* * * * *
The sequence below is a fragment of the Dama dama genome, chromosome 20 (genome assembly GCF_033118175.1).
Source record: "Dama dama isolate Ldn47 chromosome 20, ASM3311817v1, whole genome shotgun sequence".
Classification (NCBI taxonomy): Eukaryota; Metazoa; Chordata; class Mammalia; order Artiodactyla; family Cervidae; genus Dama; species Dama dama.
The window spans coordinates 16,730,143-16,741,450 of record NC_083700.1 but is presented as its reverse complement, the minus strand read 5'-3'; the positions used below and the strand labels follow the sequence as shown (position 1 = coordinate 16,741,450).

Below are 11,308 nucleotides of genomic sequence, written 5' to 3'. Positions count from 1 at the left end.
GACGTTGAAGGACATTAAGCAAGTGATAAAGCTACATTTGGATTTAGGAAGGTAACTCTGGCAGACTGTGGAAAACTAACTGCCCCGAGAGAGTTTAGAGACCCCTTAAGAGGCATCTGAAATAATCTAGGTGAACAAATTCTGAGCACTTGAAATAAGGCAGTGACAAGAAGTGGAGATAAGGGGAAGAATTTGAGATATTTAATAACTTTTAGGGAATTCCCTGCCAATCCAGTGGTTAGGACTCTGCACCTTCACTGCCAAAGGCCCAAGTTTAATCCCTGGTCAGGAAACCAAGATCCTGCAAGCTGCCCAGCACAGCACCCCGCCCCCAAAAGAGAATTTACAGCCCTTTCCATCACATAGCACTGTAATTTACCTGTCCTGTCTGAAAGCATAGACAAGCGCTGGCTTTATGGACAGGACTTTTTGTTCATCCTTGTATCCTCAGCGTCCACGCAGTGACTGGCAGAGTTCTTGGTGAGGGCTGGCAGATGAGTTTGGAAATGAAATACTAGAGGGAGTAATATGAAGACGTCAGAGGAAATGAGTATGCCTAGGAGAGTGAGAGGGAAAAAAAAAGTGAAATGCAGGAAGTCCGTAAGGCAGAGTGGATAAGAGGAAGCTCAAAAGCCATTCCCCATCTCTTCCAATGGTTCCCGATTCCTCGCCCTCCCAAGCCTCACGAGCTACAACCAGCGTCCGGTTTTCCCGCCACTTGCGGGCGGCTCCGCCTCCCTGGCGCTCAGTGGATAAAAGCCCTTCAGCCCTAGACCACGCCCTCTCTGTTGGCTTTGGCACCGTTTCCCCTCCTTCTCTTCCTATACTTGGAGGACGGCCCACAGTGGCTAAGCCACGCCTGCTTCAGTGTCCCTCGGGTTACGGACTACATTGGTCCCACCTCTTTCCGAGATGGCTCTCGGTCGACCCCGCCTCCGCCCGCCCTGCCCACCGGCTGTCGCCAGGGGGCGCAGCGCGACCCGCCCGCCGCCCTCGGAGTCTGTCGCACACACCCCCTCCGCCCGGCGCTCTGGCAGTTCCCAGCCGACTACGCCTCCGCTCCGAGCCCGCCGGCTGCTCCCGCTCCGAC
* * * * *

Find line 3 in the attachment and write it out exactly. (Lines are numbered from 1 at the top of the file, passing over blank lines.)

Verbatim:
Classification (NCBI taxonomy): Eukaryota; Metazoa; Chordata; class Mammalia; order Artiodactyla; family Cervidae; genus Dama; species Dama dama.